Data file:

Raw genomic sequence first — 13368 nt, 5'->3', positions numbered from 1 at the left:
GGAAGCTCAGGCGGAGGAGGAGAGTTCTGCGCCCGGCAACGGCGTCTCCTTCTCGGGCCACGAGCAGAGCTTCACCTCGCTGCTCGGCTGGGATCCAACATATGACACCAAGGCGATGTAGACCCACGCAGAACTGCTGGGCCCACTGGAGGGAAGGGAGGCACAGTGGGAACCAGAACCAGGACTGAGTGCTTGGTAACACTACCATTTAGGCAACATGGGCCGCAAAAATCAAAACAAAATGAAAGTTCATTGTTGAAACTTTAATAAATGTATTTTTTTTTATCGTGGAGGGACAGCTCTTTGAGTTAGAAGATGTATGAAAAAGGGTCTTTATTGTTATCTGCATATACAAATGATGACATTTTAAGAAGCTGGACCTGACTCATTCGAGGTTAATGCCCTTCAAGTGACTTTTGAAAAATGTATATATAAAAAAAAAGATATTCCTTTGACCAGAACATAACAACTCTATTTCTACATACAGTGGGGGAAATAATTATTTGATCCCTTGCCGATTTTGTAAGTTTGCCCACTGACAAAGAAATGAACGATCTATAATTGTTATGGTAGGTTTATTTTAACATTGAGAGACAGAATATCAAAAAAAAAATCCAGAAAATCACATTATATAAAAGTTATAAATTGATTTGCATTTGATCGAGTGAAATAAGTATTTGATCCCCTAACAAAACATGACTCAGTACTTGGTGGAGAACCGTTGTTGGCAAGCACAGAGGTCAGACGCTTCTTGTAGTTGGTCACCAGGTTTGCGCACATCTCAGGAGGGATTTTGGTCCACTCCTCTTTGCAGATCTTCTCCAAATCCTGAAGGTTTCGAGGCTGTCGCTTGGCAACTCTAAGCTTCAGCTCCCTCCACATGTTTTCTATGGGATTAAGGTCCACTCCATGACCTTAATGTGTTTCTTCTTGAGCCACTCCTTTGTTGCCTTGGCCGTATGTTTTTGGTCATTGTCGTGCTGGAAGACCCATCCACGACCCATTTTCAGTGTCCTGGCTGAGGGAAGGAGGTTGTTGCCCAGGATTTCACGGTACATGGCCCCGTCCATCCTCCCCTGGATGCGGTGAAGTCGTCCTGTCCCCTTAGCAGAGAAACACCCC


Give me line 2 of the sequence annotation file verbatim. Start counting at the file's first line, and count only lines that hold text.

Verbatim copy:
GGAAGCTCAGGCGGAGGAGGAGAGTTCTGCGCCCGGCAACGGCGTCTCCTTCTCGGGCCACGAGCAGAGCTTCACCTCGCTGCTCGGCTGGGATCCAACATATGACACCAAGGCGATGTAGACCCACGCAGAACTGCTGGGCCCACTGGAGGGAAGGGAGGCACAGTGGGAACCAGAACCAGGACTGAGTGCTTGGTAACACTACCATTTAGGCAACATGGGCCGCAAAAATCAAAACAAAATGAAAGTTCATTGTTGAAACTTTAATAAATGTATTTTTTTTTATCGTGGAGGGACAGCTCTTTGAGTTAGAAGATGTATGAAAAAGGGTCTTTATTGTTATCTGCATATACAAATGATGACATTTTAAGAAGCTGGACCTGACTCATTCGAGGTTAATGCCCTTCAAGTGACTTTTGAAAAATGTATATATAAAAAAAAAGATATTCCTTTGACCAGAACATAACAACTCTATTTCTACATACAGTGGGGGAAATAATTATTTGATCCCTTGCCGATTTTGTAAGTTTGCCCACTGACAAAGAAATGAACGATCTATAATTGTTATGGTAGGTTTATTTTAACATTGAGAGACAGAATATCAAAAAAAAAATCCAGAAAATCACATTATATAAAAGTTATAAATTGATTTGCATTTGATCGAGTGAAATAAGTATTTGATCCCCTAACAAAACATGACTCAGTACTTGGTGGAGAACCGTTGTTGGCAAGCACAGAGGTCAGACGCTTCTTGTAGTTGGTCACCAGGTTTGCGCACATCTCAGGAGGGATTTTGGTCCACTCCTCTTTGCAGATCTTCTCCAAATCCTGAAGGTTTCGAGGCTGTCGCTTGGCAACTCTAAGCTTCAGCTCCCTCCACATGTTTTCTATGGGATTAAGGTCCACTCCATGACCTTAATGTGTTTCTTCTTGAGCCACTCCTTTGTTGCCTTGGCCGTATGTTTTTGGTCATTGTCGTGCTGGAAGACCCATCCACGACCCATTTTCAGTGTCCTGGCTGAGGGAAGGAGGTTGTTGCCCAGGATTTCACGGTACATGGCCCCGTCCATCCTCCCCTGGATGCGGTGAAGTCGTCCTGTCCCCTTAGCAGAGAAACACCCC